SEOUL, Nov. 14 (Korea Bizwire) — Employees sometimes quit their jobs on their own when their employers tell them to look elsewhere for reasons such as deteriorating business conditions.
In this case, a South Korean court ruled that it should be seen as a “discharge,” not a “self-imposed resignation.”
On Wednesday, the Supreme Court overturned a lower court’s original ruling against two former restaurant workers who were plaintiffs in a wage-claim suit filed against the restaurant owner and sent the case back to the lower court for a retrial.
The plaintiffs, who used to work at a restaurant in Wonju, Gangwon Province, were told by the restaurant’s owners in November 2016, “There could be situations in which your monthly salary will not be paid. I think you’d better find another job.”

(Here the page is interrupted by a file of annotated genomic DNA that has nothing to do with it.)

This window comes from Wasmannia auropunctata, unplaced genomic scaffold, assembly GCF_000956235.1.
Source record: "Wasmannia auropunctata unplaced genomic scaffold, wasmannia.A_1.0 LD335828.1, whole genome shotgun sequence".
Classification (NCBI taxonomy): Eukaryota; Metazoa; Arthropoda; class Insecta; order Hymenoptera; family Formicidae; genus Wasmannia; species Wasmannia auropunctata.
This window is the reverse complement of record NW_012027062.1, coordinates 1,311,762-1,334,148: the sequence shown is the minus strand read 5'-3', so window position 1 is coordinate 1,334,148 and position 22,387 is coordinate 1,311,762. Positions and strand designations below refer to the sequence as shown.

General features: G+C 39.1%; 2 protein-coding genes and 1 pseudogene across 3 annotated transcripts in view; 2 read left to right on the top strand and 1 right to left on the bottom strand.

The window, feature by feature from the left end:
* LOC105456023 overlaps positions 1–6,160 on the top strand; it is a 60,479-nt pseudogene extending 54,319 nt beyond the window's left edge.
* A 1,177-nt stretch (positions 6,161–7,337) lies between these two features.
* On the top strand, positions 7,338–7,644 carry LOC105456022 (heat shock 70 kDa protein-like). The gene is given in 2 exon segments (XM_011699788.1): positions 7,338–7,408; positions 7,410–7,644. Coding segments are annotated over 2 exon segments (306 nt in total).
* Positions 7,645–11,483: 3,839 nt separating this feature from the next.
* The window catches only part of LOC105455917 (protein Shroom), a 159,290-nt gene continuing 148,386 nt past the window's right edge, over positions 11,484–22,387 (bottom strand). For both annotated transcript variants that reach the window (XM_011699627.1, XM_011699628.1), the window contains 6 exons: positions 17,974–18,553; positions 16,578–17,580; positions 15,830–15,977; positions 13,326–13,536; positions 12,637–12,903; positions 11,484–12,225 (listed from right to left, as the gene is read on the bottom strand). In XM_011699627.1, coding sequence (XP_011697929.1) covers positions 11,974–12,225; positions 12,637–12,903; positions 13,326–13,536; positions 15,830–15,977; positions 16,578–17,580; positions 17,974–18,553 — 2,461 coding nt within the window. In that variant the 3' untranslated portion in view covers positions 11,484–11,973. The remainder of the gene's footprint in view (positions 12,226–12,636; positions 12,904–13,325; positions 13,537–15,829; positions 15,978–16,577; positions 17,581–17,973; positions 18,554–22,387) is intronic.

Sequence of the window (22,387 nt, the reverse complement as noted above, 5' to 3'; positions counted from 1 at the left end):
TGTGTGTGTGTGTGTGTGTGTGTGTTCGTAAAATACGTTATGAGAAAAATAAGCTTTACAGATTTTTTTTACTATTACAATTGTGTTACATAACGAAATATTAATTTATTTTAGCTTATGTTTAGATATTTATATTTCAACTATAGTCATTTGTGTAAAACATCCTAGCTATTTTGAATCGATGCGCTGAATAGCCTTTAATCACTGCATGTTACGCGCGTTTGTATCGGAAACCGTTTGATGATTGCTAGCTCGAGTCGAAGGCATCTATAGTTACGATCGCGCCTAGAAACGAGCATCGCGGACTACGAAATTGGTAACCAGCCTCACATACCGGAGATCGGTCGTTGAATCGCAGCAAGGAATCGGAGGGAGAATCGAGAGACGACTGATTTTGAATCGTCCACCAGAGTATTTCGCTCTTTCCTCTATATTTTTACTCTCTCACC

The workers quit the following day after meeting with the owner, who explained the situation in similar terms to what had been mentioned in the text message.
Since then, the workers filed a petition with the local labor office indicating that they had not received any severance pay, which led to a lawsuit.
The lower courts ruled in favor of the plaintiffs, saying the restaurant owner had never explicitly told any employees to quit.
The Supreme Court, however, said that the workers had in fact had been compelled to quit by the owner, which amounted to a dismissal.
The restaurant owner claimed earlier that he never asked employees to leave even if he had some intention to fire them.
In response, the Supreme Court pointed out that “if a minimum number of workers was needed to run the restaurant, the owners should have specified who would be fired among its employees.”
“By leaving it to the workers’ choice, the employer induced them to resign voluntarily,” the court ruled.
D. M. Park (email@example.com)